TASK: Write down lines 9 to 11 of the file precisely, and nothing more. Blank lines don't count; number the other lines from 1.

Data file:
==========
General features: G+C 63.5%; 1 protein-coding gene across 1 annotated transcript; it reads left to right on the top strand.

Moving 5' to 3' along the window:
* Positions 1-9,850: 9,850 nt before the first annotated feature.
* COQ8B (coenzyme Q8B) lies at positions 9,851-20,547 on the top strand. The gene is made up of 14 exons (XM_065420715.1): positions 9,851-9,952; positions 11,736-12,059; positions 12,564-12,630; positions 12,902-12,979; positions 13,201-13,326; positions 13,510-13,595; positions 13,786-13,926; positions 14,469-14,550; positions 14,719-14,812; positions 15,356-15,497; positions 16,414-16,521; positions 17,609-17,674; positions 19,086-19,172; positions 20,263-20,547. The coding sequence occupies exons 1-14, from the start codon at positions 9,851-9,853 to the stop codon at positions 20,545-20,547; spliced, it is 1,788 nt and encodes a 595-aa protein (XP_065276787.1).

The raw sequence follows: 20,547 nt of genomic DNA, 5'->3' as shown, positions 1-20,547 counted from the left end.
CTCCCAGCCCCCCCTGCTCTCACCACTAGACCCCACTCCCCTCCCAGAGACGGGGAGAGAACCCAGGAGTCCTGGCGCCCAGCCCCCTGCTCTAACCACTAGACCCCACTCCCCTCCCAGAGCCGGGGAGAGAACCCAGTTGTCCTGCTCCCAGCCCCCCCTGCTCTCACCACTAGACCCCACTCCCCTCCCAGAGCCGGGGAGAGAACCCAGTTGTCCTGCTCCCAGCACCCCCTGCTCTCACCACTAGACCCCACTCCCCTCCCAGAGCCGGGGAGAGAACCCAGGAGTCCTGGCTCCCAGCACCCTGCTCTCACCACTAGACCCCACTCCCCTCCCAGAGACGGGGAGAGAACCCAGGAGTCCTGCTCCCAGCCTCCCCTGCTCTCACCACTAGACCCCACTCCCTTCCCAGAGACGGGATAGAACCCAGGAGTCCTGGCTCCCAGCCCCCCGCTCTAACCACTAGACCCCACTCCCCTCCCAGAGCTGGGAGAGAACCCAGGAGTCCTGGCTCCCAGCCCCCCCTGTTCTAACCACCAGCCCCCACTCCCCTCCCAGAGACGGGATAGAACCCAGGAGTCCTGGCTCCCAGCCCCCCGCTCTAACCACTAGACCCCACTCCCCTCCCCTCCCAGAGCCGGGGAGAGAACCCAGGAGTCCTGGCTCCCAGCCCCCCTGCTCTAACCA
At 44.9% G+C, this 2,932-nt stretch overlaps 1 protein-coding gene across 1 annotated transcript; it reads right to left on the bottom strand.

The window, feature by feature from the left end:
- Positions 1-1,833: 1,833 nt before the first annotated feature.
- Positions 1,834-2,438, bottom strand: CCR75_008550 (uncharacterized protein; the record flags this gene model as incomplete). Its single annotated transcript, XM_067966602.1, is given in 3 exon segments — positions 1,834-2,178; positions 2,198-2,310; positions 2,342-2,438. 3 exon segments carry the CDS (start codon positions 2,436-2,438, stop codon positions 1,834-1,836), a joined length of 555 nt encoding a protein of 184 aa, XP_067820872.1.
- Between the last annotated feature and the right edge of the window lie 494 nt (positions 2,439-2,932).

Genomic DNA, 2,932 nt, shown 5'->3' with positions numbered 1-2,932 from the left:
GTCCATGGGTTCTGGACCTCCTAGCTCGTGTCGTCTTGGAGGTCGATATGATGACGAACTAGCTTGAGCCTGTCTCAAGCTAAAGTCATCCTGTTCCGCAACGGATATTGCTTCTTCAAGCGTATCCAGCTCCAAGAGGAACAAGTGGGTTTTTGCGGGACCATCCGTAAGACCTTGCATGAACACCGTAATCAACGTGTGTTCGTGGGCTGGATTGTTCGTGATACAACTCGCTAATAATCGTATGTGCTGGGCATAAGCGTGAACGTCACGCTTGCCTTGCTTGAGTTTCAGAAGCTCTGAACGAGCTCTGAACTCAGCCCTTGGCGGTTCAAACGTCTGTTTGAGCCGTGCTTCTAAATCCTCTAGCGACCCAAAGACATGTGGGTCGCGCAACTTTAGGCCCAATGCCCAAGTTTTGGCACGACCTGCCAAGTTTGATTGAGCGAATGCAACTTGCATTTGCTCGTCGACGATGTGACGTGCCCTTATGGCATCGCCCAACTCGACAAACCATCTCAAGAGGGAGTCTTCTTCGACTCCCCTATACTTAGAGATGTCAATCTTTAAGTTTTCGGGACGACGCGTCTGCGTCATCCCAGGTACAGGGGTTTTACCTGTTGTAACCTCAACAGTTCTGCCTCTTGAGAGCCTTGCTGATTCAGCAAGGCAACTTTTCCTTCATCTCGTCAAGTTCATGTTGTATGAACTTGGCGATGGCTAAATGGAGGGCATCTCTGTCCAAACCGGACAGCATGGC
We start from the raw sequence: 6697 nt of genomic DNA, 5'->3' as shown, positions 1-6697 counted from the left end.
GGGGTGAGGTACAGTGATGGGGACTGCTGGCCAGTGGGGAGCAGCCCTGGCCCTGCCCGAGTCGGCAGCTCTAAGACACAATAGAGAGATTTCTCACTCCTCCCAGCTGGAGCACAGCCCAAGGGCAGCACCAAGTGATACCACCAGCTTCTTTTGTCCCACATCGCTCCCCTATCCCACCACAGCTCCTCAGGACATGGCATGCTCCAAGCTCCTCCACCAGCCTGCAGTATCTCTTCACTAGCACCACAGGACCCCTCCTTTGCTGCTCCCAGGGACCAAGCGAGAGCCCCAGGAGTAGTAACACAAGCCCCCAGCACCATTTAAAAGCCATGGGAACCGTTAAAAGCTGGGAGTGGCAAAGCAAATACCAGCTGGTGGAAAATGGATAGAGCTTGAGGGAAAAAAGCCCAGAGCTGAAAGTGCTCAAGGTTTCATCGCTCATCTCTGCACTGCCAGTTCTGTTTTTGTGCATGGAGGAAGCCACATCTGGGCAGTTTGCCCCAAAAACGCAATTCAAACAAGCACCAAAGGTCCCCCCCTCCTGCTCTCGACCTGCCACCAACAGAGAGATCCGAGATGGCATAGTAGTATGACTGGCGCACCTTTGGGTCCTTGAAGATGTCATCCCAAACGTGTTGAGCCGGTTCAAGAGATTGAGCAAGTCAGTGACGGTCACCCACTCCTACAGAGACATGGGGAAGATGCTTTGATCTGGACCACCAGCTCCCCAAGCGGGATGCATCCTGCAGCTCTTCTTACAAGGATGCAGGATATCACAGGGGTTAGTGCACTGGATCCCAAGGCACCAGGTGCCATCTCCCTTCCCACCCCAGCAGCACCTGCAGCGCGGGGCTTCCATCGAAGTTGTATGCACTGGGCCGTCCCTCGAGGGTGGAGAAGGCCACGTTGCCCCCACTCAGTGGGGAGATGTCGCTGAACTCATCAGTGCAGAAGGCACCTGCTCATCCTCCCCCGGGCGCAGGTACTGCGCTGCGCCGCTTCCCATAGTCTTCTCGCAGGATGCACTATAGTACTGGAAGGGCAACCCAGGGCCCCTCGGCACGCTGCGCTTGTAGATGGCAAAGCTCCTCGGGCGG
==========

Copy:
- Positions 1-1,833: 1,833 nt before the first annotated feature.
- Positions 1,834-2,438, bottom strand: CCR75_008550 (uncharacterized protein; the record flags this gene model as incomplete). Its single annotated transcript, XM_067966602.1, is given in 3 exon segments — positions 1,834-2,178; positions 2,198-2,310; positions 2,342-2,438. 3 exon segments carry the CDS (start codon positions 2,436-2,438, stop codon positions 1,834-1,836), a joined length of 555 nt encoding a protein of 184 aa, XP_067820872.1.
- Between the last annotated feature and the right edge of the window lie 494 nt (positions 2,439-2,932).